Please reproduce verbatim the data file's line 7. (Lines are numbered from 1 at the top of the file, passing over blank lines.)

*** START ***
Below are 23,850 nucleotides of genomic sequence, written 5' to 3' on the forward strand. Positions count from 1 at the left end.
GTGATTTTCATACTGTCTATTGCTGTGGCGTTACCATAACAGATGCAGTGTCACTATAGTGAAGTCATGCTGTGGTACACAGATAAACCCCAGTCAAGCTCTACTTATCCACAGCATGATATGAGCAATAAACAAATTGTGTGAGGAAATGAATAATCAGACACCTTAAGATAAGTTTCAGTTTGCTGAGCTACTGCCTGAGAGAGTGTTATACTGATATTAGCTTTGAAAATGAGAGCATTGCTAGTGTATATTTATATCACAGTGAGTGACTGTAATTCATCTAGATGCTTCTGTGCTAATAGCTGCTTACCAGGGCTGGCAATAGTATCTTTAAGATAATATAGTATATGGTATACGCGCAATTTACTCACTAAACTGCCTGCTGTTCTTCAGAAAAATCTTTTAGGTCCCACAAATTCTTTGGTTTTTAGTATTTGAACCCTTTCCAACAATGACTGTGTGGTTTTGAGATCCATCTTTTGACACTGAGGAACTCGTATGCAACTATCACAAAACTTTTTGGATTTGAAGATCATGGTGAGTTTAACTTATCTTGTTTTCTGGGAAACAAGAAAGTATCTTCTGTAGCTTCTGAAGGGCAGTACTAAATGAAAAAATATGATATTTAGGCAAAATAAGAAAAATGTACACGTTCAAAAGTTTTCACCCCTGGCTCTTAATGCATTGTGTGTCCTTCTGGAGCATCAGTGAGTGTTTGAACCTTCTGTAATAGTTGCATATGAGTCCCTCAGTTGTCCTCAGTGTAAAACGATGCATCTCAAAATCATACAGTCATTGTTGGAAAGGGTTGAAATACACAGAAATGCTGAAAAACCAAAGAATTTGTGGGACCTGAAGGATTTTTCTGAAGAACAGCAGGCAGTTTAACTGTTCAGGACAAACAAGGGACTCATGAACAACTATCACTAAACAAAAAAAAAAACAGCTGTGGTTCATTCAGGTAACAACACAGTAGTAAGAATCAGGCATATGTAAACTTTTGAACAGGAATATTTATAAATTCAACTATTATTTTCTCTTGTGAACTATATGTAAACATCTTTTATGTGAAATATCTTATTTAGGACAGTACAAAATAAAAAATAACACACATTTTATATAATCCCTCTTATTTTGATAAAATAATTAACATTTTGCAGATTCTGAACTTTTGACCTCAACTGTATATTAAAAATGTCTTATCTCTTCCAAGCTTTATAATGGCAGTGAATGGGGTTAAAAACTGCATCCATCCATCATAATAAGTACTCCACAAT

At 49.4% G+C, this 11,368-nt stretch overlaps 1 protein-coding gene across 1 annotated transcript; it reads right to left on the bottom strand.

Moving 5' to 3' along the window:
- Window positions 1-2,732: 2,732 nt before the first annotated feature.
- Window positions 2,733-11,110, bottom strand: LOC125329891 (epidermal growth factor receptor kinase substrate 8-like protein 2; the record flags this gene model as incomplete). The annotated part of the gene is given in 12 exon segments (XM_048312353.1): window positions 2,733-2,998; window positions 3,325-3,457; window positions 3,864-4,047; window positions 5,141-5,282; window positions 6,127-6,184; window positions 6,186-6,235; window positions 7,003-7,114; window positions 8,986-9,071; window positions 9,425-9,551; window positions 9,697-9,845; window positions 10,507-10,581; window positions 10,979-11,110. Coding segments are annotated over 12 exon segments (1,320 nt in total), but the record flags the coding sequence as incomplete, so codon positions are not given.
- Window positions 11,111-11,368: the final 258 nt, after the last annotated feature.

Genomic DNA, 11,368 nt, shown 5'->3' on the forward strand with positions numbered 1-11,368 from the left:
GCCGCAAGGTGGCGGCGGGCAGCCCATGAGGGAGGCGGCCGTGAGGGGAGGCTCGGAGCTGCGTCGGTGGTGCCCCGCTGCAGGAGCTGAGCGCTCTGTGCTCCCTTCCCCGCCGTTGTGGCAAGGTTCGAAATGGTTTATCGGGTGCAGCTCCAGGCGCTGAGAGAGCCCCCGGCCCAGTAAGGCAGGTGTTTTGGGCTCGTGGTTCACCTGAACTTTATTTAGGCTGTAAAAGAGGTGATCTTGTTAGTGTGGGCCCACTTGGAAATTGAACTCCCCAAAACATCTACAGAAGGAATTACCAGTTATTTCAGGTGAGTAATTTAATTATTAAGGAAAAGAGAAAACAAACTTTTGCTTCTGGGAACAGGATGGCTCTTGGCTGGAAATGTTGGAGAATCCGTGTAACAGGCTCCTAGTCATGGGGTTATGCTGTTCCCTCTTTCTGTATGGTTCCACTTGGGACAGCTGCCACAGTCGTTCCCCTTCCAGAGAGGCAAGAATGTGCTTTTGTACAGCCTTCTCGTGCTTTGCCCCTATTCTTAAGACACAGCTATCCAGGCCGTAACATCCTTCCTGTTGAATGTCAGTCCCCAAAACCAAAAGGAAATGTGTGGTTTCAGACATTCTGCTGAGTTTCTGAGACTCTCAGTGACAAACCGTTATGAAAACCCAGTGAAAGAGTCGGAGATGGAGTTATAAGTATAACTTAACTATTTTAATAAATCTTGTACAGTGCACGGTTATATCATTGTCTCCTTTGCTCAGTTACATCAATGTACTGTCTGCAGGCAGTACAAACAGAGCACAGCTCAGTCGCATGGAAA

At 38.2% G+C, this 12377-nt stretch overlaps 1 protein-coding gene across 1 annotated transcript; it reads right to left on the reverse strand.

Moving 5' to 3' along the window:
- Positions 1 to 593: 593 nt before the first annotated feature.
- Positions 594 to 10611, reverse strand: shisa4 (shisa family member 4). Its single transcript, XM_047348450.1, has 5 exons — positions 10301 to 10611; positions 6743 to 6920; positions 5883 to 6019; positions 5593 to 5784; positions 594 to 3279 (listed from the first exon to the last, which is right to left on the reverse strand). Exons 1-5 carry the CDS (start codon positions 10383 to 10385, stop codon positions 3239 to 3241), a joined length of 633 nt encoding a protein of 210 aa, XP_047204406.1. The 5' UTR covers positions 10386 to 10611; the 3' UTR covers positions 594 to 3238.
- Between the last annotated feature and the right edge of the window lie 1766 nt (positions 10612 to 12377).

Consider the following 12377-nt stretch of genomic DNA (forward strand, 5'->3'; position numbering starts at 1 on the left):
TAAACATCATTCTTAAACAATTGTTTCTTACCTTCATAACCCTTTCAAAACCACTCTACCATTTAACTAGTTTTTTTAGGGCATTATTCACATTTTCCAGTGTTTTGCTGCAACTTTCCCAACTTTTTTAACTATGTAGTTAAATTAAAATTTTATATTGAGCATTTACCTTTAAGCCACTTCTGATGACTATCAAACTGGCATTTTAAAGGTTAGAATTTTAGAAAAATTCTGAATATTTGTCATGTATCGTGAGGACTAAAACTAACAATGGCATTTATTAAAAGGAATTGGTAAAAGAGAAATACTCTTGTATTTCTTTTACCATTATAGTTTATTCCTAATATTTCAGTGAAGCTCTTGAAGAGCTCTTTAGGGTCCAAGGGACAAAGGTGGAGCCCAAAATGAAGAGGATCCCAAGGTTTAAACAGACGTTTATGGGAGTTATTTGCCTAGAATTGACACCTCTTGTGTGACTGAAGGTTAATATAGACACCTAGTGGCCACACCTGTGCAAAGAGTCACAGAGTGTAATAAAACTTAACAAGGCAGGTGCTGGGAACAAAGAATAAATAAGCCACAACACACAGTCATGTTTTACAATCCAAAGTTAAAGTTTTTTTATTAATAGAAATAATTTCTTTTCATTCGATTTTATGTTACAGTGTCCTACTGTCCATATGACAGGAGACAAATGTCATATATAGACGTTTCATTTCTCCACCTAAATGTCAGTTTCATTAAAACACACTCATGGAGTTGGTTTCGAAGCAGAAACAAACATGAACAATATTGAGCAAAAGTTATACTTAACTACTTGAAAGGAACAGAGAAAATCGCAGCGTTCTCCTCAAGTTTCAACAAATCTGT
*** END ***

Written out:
- Window positions 11,111-11,368: the final 258 nt, after the last annotated feature.